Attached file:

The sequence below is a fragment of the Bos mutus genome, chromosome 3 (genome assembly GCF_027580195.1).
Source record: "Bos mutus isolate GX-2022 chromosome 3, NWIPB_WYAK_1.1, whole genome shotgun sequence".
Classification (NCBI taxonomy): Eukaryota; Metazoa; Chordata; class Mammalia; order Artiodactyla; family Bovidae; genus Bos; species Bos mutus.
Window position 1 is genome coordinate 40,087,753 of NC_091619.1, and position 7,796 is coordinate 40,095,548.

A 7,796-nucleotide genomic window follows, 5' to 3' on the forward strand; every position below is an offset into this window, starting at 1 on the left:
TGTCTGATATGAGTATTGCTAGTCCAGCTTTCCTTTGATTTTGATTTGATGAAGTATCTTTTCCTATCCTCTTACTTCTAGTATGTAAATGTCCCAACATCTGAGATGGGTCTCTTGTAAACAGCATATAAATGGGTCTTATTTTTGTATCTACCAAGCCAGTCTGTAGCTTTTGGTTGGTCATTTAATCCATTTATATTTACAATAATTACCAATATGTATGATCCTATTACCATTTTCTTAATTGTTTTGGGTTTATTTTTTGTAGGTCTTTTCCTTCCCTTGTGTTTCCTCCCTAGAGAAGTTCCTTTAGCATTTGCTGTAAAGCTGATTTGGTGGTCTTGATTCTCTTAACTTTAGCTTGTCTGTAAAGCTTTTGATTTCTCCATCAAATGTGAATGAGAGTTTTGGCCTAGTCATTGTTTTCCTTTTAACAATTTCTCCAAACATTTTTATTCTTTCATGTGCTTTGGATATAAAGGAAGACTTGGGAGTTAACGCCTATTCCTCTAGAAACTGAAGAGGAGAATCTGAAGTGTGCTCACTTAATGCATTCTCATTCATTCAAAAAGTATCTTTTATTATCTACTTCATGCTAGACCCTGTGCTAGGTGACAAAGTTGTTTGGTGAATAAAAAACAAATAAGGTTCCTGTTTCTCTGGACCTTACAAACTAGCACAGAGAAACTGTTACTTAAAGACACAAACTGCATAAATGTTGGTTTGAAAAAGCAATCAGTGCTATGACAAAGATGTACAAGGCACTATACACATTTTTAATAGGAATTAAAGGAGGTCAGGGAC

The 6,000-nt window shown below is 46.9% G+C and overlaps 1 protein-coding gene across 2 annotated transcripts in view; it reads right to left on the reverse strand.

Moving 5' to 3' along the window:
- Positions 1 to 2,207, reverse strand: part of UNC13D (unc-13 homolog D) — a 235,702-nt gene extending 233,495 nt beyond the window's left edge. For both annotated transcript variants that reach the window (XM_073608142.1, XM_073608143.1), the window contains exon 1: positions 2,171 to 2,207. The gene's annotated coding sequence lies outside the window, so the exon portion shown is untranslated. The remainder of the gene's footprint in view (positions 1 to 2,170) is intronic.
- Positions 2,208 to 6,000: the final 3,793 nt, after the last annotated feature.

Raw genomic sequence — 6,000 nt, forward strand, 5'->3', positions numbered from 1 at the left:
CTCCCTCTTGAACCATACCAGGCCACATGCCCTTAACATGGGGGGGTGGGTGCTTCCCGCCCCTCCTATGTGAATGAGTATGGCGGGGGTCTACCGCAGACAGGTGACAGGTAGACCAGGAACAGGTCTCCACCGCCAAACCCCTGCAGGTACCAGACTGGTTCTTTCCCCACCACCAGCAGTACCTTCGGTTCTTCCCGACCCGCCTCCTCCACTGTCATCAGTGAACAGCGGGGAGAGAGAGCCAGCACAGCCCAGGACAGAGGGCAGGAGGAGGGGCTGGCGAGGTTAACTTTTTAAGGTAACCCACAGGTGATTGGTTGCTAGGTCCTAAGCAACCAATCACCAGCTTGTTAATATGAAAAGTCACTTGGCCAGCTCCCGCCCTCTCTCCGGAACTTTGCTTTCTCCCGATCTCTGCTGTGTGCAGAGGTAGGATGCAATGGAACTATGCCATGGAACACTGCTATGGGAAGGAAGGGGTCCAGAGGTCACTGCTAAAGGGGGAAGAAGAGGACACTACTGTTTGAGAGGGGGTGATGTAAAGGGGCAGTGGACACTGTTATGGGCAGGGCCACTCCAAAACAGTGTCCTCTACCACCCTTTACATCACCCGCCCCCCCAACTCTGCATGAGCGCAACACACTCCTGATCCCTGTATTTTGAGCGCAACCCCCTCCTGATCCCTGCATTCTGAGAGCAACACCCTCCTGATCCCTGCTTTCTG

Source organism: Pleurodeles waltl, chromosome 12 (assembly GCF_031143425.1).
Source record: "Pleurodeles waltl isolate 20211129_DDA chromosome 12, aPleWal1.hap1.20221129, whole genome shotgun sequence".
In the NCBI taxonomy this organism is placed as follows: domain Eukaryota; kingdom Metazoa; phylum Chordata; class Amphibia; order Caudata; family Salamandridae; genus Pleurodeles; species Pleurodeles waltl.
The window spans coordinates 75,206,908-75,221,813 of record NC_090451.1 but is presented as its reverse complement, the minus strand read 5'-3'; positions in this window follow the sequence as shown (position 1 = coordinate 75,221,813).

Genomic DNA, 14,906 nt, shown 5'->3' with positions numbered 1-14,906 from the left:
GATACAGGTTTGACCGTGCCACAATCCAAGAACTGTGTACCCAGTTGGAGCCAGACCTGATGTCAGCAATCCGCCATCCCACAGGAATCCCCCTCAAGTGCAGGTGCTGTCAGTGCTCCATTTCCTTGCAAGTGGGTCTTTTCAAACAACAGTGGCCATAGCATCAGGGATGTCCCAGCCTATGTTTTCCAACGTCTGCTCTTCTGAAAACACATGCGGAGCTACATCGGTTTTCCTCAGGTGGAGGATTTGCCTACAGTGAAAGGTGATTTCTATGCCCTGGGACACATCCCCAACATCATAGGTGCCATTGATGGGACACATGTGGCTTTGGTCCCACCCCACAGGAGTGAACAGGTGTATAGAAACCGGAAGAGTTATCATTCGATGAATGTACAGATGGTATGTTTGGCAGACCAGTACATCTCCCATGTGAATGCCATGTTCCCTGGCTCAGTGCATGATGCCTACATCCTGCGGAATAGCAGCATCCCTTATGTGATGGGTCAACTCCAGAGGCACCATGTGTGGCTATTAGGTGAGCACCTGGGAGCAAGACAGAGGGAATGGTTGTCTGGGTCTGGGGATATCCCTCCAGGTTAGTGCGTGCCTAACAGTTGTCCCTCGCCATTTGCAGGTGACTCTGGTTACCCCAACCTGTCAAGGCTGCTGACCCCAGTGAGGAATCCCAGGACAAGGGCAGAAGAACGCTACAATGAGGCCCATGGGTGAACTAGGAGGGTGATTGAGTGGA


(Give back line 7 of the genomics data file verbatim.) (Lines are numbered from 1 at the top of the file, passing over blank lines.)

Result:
The 6,000-nt window shown below is 46.9% G+C and overlaps 1 protein-coding gene across 2 annotated transcripts in view; it reads right to left on the reverse strand.